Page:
June 26, 2019

Researchers look at possible link between low vitamin B12 and Parkinson’s symptoms

By Advancing the Science contributor Advancing the Science contributor

By Jay Furst Low vitamin B12 levels can worsen some symptoms of Parkinson’s disease, especially postural instability and cognitive impairment, which can lead to falls and injuries, researchers say. Lower vitamin B12 levels also are associated with higher Hoehn-Yahr stage, the tool for assessing disease severity, and neuropathy in Parkinson’s patients. While it’s not clear […]

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Tags: Mayo Clinic Proceedings, neurology, Parkinson's disease, Rodolfo Savica, Stuart McCarter, vitamin B-12


June 4, 2019

Research News Roundup-May 2019

By Elizabeth Zimmermann Elizabeth Zimmermann

The Mayo Clinic Research News Roundup includes brief summaries and links to research- and research education-related news releases from the past month. It also connects readers to additional resources of relevance. Read on for more information from Mayo Clinic Research. Mayo experts to present findings at Digestive Disease Week 2019 Mayo Clinic researchers are among […]

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Tags: arthritis, autoimmune disorder, breast cancer, clinical trials, Cornelius Thiels, gastroenterology, Mayo Clinic Cancer Center, Mayo Clinic Proceedings, minimally invasive surgery, neurology, ophthalmology, opioids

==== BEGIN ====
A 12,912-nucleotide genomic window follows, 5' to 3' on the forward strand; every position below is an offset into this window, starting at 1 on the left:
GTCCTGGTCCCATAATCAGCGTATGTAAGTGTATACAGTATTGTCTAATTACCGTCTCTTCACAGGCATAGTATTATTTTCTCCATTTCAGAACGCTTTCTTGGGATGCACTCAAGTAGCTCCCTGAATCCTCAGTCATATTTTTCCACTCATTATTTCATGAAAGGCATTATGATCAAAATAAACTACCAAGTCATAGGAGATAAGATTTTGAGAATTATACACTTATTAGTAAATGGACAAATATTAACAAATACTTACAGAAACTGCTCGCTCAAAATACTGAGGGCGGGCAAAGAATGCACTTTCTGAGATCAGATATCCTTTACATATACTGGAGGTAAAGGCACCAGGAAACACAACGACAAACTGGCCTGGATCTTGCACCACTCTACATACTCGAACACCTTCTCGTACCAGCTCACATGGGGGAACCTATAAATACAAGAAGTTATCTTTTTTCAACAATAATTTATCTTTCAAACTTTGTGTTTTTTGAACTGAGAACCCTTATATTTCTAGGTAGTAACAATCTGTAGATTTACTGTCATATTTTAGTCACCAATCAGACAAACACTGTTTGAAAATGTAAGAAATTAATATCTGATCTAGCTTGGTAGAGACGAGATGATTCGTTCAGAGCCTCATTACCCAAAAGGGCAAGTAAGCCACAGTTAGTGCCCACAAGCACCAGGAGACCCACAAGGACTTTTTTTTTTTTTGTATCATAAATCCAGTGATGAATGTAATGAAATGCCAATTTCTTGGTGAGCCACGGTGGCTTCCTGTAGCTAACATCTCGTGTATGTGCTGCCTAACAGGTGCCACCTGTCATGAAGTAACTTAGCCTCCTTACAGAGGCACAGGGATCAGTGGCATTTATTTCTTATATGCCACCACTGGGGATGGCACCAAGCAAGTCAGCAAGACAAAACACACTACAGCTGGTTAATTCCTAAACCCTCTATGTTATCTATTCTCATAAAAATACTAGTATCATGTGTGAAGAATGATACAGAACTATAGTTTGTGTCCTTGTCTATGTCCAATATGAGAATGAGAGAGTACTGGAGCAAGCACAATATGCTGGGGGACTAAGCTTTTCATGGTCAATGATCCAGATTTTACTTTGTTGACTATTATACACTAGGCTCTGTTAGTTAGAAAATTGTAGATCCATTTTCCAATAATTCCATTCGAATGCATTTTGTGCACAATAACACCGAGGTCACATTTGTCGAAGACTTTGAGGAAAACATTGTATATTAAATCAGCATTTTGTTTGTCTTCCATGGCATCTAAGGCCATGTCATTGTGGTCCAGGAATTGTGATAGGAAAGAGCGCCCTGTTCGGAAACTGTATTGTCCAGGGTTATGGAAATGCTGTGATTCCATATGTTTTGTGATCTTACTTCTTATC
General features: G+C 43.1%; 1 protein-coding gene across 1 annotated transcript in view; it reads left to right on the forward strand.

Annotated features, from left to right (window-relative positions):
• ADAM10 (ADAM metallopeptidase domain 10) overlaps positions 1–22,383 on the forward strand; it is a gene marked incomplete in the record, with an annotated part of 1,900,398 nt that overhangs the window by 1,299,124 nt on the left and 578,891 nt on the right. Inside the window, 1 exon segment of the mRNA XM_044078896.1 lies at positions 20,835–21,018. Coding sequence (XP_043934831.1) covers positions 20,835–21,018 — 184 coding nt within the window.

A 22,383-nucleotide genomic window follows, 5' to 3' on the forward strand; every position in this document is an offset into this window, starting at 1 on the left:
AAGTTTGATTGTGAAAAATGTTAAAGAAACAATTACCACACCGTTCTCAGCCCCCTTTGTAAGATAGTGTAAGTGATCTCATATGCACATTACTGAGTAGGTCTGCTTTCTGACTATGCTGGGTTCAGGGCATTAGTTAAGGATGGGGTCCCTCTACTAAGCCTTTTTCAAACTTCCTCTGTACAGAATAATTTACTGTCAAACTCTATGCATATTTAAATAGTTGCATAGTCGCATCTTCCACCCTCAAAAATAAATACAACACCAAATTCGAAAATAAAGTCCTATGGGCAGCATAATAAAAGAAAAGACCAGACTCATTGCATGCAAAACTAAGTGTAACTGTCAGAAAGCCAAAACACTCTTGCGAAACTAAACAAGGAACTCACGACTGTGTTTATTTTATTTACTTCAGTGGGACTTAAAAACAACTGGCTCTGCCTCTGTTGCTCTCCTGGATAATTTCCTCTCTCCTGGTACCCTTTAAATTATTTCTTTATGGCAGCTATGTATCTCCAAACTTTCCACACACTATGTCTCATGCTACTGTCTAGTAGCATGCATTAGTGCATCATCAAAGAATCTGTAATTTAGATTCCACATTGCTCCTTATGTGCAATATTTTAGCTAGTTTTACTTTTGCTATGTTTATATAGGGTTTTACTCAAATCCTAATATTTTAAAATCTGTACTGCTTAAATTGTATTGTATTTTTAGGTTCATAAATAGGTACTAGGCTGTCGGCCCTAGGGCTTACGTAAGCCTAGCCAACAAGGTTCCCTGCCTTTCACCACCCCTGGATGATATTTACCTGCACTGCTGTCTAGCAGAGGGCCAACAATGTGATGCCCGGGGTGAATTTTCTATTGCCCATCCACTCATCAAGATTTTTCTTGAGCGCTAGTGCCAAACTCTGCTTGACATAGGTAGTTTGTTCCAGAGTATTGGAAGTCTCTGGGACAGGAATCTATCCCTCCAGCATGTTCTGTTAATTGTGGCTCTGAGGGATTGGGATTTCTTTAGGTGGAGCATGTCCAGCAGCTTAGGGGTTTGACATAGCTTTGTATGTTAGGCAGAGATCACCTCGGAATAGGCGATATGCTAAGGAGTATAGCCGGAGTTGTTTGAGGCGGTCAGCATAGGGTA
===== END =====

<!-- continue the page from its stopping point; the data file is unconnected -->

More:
May 16, 2019

Brain MRI may be overrated in deciding about valve surgery

By Advancing the Science contributor Advancing the Science contributor

By Jay Furst Blood clots moving to the brain are a frequent — and dangerous — complication for patients with endocarditis. Endocarditis is an infection of the heart’s inner lining that can damage heart valves and contribute to the formation of blood clots. As many as 80 percent of endocarditis patients who undergo magnetic resonance […]

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Tags: brain, CT, Daniel DeSimone, endocarditis, Larry Baddour, Mayo Clinic Proceedings, MRI, neurology, radiology, Tia Chakraborty


March 4, 2019

Research News Roundup-February 2019

By Elizabeth Zimmermann Elizabeth Zimmermann

The Mayo Clinic Research News Roundup includes brief summaries and links to research news releases from the past month. It also connects readers to related resources. Read on for more information from Mayo Clinic Research. Mayo Clinic researchers identify gene that may predict pancreatic cancer in people with Type 2 diabetes Mayo Clinic researchers have identified a […]